Advancements in digital health and logistics technology have investors flocking to non-traditional and remote care startups. Mobile healthcare engagement via apps and text messaging are gaining significant ground. Wearables are getting smarter every day. 

And these trends were taking off well before the COVID-19 pandemic hit.

So it’s no surprise that just as telehealth may soon become as ordinary as online banking, in-home healthcare services are opening the digital health front door wider than ever before. 

Care provided outside of facility settings—in a patient’s home—is expected to increase considerably in a short amount of time, according to HomeCare magazine. Hospital-at-home care, modern house-call wellness visits, voice- and sensory-activated remote monitoring, behavioral health visits, medication reconciliation, nutrition support and preventative care test kits are just some of the in-home services available now that were once only via inpatient care.

Trends affecting healthcare delivery

What’s fueling the rapid adoption of in-home healthcare services? Cost-savings for payers, providers and consumers, and convenience for patients are two driving factors. Add in the coronavirus pandemic, which may require a longer-term, “safer-at-home” lifestyle for many, and it makes sense from a public health perspective, too. 

At the same time, U.S. health plans are preparing for a “silver tsunami,” when older people will outnumber children for the first time, in just under 10 years’ time. Organizations with risk-based contracts, particularly Medicare Advantage (MA) health plans, are an especially good fit for home-based care. 

Healthcare engagement a vital part of success

As health plans and their members begin to rely more on in-home healthcare services, Carenet Health expects the emphasis on effective engagement—and how it can support moving care from the office to the home—to increase, as well.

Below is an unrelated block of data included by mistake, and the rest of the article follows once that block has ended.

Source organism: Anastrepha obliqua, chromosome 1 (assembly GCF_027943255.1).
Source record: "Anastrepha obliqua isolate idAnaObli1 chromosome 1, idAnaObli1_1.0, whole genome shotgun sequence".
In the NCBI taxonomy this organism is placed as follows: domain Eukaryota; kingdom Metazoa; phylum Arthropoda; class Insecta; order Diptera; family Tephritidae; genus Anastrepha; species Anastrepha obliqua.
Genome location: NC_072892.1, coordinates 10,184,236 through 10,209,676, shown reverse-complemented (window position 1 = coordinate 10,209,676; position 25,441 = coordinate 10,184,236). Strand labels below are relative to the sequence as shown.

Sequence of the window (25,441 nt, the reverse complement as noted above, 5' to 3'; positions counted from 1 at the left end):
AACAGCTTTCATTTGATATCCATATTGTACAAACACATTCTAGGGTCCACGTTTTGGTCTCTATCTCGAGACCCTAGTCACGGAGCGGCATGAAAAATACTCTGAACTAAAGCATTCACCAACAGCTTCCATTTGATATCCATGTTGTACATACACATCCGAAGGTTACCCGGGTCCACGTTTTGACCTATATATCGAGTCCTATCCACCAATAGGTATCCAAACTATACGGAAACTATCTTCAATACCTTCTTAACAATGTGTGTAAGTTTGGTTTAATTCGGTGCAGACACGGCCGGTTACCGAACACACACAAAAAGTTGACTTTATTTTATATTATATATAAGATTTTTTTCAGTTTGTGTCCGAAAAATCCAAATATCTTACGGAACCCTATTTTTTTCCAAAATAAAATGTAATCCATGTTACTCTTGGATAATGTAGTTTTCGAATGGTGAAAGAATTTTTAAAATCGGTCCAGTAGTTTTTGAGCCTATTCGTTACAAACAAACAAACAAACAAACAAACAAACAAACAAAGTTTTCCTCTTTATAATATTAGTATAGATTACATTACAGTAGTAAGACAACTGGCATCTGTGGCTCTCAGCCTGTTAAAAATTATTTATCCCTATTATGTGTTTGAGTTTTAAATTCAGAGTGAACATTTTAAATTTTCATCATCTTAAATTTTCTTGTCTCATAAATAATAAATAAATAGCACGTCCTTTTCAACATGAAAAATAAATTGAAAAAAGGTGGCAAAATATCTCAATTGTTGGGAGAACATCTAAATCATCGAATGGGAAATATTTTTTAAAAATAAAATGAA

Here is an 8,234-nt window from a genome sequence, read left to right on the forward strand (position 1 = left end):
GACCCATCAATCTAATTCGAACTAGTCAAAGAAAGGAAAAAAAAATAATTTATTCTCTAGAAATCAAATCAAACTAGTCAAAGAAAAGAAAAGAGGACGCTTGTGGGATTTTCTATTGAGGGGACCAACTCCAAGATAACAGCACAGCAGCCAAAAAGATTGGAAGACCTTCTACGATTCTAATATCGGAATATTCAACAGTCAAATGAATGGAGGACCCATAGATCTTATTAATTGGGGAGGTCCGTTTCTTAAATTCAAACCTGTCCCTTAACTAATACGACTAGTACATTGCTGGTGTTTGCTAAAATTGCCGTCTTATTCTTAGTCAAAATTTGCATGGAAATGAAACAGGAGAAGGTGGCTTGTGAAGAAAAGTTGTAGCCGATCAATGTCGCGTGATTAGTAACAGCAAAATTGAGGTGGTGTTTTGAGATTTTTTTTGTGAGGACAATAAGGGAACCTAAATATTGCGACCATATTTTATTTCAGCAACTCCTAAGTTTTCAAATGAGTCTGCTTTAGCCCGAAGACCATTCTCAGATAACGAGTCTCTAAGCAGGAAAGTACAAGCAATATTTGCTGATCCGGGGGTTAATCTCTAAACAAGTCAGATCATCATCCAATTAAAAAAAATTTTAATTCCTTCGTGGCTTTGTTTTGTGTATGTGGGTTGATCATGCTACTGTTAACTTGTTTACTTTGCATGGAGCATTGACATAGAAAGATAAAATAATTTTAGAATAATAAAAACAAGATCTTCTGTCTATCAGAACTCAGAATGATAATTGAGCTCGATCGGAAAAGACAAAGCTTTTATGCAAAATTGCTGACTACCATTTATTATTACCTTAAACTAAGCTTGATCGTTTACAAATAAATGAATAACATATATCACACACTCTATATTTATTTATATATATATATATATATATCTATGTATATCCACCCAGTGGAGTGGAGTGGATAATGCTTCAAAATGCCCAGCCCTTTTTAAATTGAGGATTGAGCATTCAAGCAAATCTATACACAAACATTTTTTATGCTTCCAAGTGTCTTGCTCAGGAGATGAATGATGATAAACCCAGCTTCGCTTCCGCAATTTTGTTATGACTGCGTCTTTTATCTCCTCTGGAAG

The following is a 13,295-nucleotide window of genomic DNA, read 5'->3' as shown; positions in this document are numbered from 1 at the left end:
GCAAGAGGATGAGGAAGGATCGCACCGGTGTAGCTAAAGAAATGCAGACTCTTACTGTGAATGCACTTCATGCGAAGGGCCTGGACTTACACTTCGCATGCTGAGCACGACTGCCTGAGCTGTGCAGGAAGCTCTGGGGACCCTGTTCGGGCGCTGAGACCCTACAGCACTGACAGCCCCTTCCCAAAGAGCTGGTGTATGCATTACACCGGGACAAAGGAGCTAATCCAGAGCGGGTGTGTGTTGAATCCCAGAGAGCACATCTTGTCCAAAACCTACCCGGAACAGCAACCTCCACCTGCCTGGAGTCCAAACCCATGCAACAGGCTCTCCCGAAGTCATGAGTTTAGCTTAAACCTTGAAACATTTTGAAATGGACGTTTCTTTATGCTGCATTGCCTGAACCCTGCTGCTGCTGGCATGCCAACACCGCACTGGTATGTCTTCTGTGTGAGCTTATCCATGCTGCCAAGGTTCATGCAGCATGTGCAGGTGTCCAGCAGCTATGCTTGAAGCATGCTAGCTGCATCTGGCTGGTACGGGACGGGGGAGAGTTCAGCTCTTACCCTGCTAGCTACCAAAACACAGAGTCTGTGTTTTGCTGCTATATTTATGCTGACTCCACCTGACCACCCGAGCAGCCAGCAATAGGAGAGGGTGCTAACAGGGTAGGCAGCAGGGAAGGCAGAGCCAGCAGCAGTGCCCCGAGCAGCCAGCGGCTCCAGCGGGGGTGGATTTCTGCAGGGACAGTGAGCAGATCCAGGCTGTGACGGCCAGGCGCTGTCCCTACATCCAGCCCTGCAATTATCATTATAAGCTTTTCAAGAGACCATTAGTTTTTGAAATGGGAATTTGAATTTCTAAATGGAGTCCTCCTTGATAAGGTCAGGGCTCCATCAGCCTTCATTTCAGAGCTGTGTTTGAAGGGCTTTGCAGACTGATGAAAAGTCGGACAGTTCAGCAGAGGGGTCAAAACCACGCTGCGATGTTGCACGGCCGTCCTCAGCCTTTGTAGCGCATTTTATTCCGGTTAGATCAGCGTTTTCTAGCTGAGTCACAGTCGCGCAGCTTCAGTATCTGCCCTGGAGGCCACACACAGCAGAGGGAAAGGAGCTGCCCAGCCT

“Advances in this market have the potential to shake up the mix of how care is delivered,” explains Chief Growth and Strategy Officer Steve Harstad. “That will require new relationship-building strategies.” 

That’s because everyone—caregivers, plans, providers and consumers—will likely be asked to use digital health tools at some point. In just about every type of remote patient monitoring situation, for example, consumers will need guidance, clinicians will need access and the lines of communication will need to remain open. And smart engagement strategies can help improve everything from enrollment, adoption and activation to utilization and follow-up.

In fact, for remote patient monitoring, for instance, to become the norm, engagement will be crucial. Patients are naturally going to have fears, challenges, barriers and questions, whether about the technology, program, instructions or clinical oversight. 

Health plans and providers will need to educate patients about their expected role and ultimately build their confidence. In addition to coordinating the ordering and delivery of any necessary home equipment, they will need to help patients and caregivers (often virtually) set up sometimes-sophisticated technology. And of course, there will need to be ongoing clinical and tech support, plus positive reinforcement and reminder communications to ensure patients continue to participate in their care at home and in some case submit the necessary data.

Engagement can also help bridge generational gaps 

While health plans are gearing up to transition at least some inpatient services to be delivered at home, consumers, particularly older adults, have some concerns. 

Only 50% of all consumers are comfortable using at-home diagnostics, according to a 2020 Survey by Deloitte Center for Health Solutions. For instance, 48% of Gen Z and millennials, versus 28% of seniors, say they feel confident using at-home blood tests. 

The most pressing issue for health plans? Those who might benefit most from in-home care are the most likely to need help using it. Healthcare engagement programs that educate, encourage and offer support will be needed to help ensure the boom in at-home healthcare services continues.

The rise in at-home care and its relationship to new patient engagement needs is one of our top eight predictions discussed in our 2021 Healthcare Consumer Engagement Forecast. You can download the complete forecast here.

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To learn more about Carenet Health’s healthcare engagement services, connect with us today.